Translational advances regarding hereditary breast cancer syndromes

  title={Translational advances regarding hereditary breast cancer syndromes},
  author={Michele M. Gage and Daniel J Wattendorf and L Henry},
  journal={Journal of Surgical Oncology},
Approximately 5–10% of breast cancers may be inheritable, up to 90% of which are due to mutations in BRCA1 and BRCA2. A substantial minority are caused by non‐BRCA mutations, such as TP53, PTEN, STK11, CHEK2, ATM, BRIP1, and PALB2 mutations. This review highlights translational research advances with regard to the development of probabilistic models for hereditary breast cancer syndromes, the identification of specific genetic mutations responsible for these syndromes, as well as their testing… 
Beyond BRCA: new hereditary breast cancer susceptibility genes.
Familial Breast Cancer and Genetic Predisposition in Breast Cancer
BRCA1, BRCA2, and TP53 genes are associated with a high risk of developing breast cancer in carriers and hence are referred to as high-penetrance genes, while single nucleotide polymorphisms (SNPs) are considered low penetrance.
Breast cancer risk associated with CHEK2 mutations.
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Increasingly, oncology nurses will encounter patients and families affected with mutations on this gene and need to understand the implications it has for screening and treatment.
A review of inherited cancer susceptibility syndromes.
Signs and symptoms of the more common cancer syndromes, including hereditary breast and ovarian cancer, Li-Fraumeni, Lynch, familial adenomatous polyposis, retinoblastoma, multiple endocrine neoplasia, and von Hippel-Lindau are described.
Multiple-gene panel analysis in a case series of 255 women with hereditary breast and ovarian cancer
These patients had a much higher percentage of bilateral breast cancer (BBC) and a lower rate of OC than BRCA-mutated patients and patients with no pathogenic mutations: as a consequence, the surveillance protocol should be customized to the patient genetic characteristics.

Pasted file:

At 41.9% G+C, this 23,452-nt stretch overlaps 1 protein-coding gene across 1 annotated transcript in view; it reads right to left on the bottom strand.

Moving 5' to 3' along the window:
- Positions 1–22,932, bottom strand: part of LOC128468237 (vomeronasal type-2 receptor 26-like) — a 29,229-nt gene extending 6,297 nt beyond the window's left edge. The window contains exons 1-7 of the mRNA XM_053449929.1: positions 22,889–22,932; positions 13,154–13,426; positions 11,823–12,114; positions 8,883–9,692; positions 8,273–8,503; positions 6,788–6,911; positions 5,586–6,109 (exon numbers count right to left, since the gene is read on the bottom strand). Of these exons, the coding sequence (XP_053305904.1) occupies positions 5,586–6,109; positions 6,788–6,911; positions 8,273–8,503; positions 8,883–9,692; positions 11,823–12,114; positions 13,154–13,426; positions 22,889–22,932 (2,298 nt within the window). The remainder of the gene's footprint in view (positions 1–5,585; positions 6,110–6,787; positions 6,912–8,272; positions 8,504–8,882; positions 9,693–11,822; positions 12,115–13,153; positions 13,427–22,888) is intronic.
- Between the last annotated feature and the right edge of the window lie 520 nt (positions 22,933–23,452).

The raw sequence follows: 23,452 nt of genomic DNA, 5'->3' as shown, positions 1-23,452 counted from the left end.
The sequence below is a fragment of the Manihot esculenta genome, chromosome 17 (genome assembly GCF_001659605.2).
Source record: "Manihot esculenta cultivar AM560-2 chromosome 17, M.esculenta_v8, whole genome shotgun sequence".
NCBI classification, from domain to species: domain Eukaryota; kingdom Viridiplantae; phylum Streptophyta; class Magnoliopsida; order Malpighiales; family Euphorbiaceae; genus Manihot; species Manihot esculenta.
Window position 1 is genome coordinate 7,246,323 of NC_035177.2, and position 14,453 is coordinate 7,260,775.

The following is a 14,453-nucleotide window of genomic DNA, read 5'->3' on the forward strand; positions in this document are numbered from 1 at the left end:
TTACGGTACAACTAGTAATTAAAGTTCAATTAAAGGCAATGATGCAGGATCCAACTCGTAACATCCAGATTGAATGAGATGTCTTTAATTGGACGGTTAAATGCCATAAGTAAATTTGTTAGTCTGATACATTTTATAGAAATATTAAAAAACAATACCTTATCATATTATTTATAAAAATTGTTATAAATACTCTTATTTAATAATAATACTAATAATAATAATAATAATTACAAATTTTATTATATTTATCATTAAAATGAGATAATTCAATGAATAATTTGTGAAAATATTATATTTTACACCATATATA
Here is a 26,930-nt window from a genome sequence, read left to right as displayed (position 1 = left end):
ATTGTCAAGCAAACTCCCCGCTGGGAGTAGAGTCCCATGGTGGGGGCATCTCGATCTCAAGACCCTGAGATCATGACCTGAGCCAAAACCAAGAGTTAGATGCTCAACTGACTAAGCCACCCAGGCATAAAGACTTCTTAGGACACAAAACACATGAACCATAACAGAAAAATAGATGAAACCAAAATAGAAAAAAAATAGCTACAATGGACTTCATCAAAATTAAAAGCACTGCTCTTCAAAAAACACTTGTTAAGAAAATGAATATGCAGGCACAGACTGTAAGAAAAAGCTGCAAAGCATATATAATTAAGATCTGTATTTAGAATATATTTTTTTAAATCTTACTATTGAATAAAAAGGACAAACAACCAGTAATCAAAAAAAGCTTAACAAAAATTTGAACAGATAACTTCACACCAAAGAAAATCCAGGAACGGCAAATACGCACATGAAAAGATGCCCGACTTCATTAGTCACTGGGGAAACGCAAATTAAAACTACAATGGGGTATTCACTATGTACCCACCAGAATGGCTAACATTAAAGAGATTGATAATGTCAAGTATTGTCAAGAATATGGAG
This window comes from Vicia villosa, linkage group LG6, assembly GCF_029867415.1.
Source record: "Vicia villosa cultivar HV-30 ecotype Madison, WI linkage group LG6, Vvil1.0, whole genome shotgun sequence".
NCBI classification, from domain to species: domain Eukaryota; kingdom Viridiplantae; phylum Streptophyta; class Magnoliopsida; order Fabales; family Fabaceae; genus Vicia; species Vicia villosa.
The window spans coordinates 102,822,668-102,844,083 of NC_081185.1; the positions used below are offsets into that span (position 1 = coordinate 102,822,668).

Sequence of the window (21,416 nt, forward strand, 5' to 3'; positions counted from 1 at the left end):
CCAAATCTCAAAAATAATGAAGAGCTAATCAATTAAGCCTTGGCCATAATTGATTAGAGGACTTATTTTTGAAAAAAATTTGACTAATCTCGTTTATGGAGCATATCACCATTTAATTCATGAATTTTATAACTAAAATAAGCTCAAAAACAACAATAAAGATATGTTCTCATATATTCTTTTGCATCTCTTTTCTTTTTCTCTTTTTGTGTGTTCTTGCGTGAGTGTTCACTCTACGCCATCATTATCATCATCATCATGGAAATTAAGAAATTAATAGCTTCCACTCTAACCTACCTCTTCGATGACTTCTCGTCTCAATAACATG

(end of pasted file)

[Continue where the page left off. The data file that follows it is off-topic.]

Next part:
Hereditary Breast Cancer Genetics and Risk Prediction Techniques
Increased familial breast cancer risk is also observed in families testing negative for high-risk germline mutations, suggesting that polygenic interactions of multiple lower-penetrance susceptibility alleles, in addition to traditional breast cancerrisk factors, are important causes of familial Breast cancer.
Biomarkers for Early Detection of Familial Breast Cancer
Known genetic biomarkers are summarized and testing for well-characterized mutations in blood based on a clinical suspicion of familial cancer is a well-known approach for genetic testing in cancer susceptibility.
Considerations in Testing for Inherited Breast Cancer Predisposition in the Era of Personalized Medicine.
First evidence of a large CHEK2 duplication involved in cancer predisposition in an Italian family with hereditary breast cancer
An Italian family with a high number of cases of breast cancer and other types of tumour subjected to the MLPA test to verify the presence of BRC a1, BRCA2 and CHEK2 deletions and duplications was described, and a new 23-kb duplication in the CHEk2 gene extending from intron 5 to 13 was identified that was associated with breast cancer in the family.